By Annie Cronin Romano
I’ve been doing a lot of thinking recently about success in writing. Not necessarily about the event itself (finishing a draft, getting an agent, signing a book deal, etc.) but about our reactions to it. A few weeks back, my writing group got together for a midsummer meet up. We discussed books we’d read recently, how our writing was going, struggles we were having with manuscripts, and other non-writing related topics as well. Toward the end of our time together, one of the ladies in our writing group modestly shared with us the terrific news that she’d just sold a story to a magazine. We whooped! We hollered! We were thrilled for her.
And then we asked her the question: Why did you wait so long to tell us? We’d been chatting for nearly two hours at this point. It would have been bursting out of us! We said.
Her response? This was not the first story she’d sold to a magazine, and she knew how hard we’d all been working on our writing. With a couple of us actively in the query trenches and all of us working intently on one manuscript or another, she felt badly. We hadn’t experienced the joys of seeing ourselves in print yet, or of knowing that soon we would, so she felt odd telling us that she’d sold another piece. Another story in print. “You guys deserve this, too,” she said.
Of course, we set her straight. You’ve got great news? You share it proudly! And that gets me to the point of my reflection. You must share your successes, from the itty bitty goals you meet to the major triumphs, with all the pride you can muster. Especially when you are part of a writer’s group and critique group. Why? Because your success is their success! They cheered you on. They encouraged you when you weren’t up to working on that manuscript. They critiqued your work and helped you get it submission-ready. When a writing colleague succeeds, so do we.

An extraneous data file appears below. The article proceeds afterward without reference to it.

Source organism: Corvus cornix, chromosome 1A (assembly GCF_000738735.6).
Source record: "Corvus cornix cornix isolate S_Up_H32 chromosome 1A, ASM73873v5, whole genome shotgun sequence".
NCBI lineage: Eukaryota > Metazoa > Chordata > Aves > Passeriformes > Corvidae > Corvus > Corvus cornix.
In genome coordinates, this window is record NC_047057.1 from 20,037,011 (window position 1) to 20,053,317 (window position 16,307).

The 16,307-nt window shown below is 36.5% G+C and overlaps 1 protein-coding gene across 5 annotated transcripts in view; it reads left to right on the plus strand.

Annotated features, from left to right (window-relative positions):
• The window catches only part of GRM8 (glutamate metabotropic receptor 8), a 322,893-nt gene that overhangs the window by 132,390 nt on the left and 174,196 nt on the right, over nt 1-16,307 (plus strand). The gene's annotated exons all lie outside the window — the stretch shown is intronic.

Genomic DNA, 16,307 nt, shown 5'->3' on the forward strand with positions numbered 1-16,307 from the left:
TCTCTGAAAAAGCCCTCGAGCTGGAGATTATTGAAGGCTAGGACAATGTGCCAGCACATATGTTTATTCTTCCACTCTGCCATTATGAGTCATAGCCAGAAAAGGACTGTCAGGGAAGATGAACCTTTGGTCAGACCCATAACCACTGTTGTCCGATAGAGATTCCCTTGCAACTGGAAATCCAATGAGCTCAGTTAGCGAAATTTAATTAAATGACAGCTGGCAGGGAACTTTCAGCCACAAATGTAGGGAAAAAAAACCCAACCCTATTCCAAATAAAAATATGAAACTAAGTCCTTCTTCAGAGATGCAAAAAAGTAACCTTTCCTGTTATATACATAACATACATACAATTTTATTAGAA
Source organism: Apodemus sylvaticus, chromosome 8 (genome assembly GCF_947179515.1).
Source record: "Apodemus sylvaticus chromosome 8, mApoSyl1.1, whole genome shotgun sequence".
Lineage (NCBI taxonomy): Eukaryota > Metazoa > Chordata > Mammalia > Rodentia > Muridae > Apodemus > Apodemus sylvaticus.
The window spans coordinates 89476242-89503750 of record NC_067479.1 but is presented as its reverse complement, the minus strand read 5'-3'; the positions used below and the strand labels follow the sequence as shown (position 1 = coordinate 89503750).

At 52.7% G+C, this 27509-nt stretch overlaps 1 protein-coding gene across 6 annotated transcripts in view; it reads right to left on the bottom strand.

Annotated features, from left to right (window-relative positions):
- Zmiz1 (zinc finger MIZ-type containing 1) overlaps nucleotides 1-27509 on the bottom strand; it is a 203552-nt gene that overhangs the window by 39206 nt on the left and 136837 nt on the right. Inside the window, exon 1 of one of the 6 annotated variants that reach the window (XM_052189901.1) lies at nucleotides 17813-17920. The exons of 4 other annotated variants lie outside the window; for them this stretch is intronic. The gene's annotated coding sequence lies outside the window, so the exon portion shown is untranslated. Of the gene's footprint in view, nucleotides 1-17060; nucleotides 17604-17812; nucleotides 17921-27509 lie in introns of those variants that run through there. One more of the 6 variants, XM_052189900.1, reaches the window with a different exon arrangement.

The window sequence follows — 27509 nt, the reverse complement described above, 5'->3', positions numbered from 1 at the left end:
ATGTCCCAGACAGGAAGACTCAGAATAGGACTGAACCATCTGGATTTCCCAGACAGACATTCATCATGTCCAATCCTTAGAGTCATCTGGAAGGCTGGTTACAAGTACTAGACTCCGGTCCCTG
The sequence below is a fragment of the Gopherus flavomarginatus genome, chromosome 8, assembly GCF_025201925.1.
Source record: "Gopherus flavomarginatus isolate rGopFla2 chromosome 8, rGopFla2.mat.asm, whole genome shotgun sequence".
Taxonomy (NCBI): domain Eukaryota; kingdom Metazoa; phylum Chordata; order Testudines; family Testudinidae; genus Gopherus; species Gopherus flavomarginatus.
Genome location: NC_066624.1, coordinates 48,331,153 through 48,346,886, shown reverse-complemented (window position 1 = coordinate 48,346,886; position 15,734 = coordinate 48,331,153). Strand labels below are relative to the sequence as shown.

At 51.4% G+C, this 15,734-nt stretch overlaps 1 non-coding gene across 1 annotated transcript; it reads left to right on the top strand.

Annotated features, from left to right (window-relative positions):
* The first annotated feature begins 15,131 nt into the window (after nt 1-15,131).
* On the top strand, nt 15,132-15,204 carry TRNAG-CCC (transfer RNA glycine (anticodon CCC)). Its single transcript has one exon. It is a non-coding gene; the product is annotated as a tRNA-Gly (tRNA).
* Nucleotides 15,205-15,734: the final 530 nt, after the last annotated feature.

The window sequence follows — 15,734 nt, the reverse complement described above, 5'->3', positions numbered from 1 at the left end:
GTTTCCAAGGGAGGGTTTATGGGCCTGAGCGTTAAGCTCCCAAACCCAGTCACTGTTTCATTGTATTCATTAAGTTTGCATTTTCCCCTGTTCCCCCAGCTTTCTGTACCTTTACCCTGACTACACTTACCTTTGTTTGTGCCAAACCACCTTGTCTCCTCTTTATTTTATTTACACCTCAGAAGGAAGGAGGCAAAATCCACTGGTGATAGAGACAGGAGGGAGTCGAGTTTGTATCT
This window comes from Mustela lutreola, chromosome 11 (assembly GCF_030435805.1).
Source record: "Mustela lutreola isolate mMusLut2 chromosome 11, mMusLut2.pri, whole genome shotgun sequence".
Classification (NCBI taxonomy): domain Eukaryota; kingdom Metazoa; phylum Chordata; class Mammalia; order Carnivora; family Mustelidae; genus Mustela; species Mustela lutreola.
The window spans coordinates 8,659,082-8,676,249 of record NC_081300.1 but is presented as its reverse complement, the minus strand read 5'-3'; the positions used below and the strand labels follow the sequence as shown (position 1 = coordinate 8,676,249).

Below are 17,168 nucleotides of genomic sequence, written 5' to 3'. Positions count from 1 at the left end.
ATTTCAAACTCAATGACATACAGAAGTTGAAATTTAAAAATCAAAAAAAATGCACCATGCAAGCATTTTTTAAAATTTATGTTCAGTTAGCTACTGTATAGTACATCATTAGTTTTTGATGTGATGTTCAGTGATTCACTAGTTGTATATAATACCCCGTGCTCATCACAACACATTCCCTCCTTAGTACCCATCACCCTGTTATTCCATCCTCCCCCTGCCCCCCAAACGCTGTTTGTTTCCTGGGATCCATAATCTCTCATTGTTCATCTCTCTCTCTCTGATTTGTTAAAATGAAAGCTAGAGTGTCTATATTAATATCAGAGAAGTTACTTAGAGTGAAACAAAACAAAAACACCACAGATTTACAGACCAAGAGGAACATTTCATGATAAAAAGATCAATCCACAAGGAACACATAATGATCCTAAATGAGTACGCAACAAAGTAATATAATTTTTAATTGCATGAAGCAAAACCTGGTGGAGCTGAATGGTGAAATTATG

And let’s not forget, much of the success for a writer has nothing to do with being published. And hopefully, that’s not why you write. We all want to share our work with others, but we write because we can’t imagine not writing. A day that I’ve drafted a picture book story or added a few hundred words to a middle grade manuscript is a successful day. I have spent time doing something I love: writing. And that, in itself, is success.
So put pen to paper, or fingertips to keys, and write. Make each day a writing success story!
Got a writing success story? Share it with us!
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